A while back I wrote about the New York City Rescue Mission's efforts to hold a Great Thanksgiving Banquet in Bryant Park to give the homeless and people who don't have families a turkey meal with all the fixin's.
While the Nov. 22 event won't be in Bryant Park, where the mission first envisioned it, it will be held in the rescue mission chapel (to be turned into a dining room). I'm happy to report Johnson & Johnson's Tylenol has agreed to sponsor it, which takes more than a little pressure off the rescue mission's funds and enables diners to eat on nice linen tablecloths with cut flower centerpieces.
In return, Tylenol's name will appear on the aprons of celebrity servers (including Miss America, the fire commissioner and, hopefully, hizzoner himself, Rudy Giuliani) and on other signage to get it some media coverage. Steve Gilkenson, director of ministry for the mission, told me the Tylenol people exerted absolutely no pressure on what they expected for their contribution. And, of course, Tylenol's involvement will not be concealed in any way, nor would you expect it to be.
The same can't be said for the deal Times Mirror Co. cut with a sports arena. The Los Angeles Times produced a 164-page issue of its magazine -- billing $2 million in ad revenue -- devoted to the new Staples Center, and split profits with the arena. And the reporters and editors producing the issue had no inkling of the arrangement. They felt betrayed by the business side, and they rightly worried their coverage of the Staples Center would forever be looked on with suspicion.
Ironically, a week or so before all this broke (originally in New Times, an alternative newspaper in L.A.), the head of Times Mirror Co., Mark Willes, was a speaker at the Gertrude and G.D. Crain Jr. Lecture Series at Northwestern University's Medill School of Journalism. I must say he had the students eating out of his hand.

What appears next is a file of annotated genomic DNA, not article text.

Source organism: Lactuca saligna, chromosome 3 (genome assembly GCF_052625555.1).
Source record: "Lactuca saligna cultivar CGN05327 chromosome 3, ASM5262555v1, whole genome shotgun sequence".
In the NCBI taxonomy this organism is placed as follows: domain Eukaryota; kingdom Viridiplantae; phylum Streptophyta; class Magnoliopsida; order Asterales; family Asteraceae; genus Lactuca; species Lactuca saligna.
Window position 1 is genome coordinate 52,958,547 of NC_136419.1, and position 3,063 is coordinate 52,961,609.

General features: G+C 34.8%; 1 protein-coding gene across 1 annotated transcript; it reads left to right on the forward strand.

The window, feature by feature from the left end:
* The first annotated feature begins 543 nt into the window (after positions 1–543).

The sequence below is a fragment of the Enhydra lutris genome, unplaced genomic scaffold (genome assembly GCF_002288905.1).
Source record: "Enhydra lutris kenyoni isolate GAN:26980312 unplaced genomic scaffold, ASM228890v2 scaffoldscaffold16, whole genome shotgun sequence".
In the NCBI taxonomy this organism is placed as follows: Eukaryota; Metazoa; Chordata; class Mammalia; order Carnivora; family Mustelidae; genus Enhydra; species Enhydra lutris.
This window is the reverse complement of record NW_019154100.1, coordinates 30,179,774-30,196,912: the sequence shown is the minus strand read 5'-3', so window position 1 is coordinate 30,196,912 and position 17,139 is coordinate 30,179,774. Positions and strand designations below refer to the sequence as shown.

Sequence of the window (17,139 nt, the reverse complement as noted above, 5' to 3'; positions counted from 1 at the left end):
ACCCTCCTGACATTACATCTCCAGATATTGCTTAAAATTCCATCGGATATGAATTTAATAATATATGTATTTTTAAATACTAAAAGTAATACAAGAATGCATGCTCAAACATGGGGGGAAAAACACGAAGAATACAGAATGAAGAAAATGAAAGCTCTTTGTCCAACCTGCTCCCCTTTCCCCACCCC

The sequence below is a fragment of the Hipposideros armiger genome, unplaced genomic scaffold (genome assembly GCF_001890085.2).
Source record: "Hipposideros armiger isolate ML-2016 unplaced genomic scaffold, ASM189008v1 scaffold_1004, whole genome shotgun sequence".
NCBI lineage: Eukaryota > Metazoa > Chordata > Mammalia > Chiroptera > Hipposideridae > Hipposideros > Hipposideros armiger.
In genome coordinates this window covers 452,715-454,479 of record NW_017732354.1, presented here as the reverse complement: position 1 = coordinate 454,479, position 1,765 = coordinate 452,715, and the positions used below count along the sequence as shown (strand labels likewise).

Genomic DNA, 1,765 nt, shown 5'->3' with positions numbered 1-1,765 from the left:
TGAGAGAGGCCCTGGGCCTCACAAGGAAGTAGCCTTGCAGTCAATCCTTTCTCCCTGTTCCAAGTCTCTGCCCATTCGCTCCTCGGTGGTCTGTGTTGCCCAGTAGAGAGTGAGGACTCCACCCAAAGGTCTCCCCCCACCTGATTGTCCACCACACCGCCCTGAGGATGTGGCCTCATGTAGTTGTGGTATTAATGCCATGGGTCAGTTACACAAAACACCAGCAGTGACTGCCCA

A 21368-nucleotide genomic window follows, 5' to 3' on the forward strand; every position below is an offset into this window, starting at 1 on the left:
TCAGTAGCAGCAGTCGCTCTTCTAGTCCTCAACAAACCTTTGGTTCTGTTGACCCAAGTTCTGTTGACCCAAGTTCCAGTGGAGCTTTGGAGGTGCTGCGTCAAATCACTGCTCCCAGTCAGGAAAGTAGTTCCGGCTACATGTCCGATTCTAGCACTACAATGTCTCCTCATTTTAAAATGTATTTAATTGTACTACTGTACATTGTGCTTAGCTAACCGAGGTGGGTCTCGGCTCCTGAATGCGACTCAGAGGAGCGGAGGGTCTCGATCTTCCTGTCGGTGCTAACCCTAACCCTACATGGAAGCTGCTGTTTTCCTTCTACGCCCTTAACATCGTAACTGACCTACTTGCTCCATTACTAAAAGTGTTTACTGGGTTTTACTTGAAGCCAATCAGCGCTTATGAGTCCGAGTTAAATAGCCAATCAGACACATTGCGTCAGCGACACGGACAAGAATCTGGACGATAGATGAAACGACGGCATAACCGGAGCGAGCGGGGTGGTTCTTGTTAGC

One of the things he said was that "there are big differences between lines and walls" -- dividing the editorial and the ad sides. "You can't walk through walls." And he talked of how he had torn down the walls so editorial and ad people could talk about common concerns, such as growing the paper's circulation.
"It's not possible," Mr. Willes told the Medill audience, "to simply be an objective observer. How can we use people responsibly in what we do to cause change in the greater community? . . . We've crossed over the bridge that says we're not going to be participants; we're going to be players."
And players they are, a little too much so for most of the newspaper's editorial people. The paper could have discharged its financial obligations as a "founding sponsor" of the Staples Center by making the section on the sports arena an advertorial, untouched by the regular reporting staff. Or perhaps a newspaper has no business becoming a "founding sponsor" of anything in its home town. Are you going to write bad things if you're a sponsor?
That brings us to the greatest travesty of them all, the infamous "Sensation" exhibition at the Brooklyn Museum of Art. This was a case of the sponsors -- people and institutions with a direct financial interest in seeing that the exhibit was successful -- being totally anonymous and protected. Wouldn't you know it, one of the anonymous sponsors was adman and art lover Charles Saatchi, who owned the controversial collection and, of course, would profit if the works became more valuable.
What rankles me the most here was how supporters of the exhibition hooted down anyone unenlightened enough to criticize some of the works for being in extremely bad taste. To these people, it was a First Amendment right for artists to display whatever they wished in the name of free expression and the free exchange of ideas.
How will these same people react now that The New York Times has disclosed that the secret backers of the exhibit are the very people who stand to profit most?
All of a sudden this "free exchange of ideas," espoused by so many, got very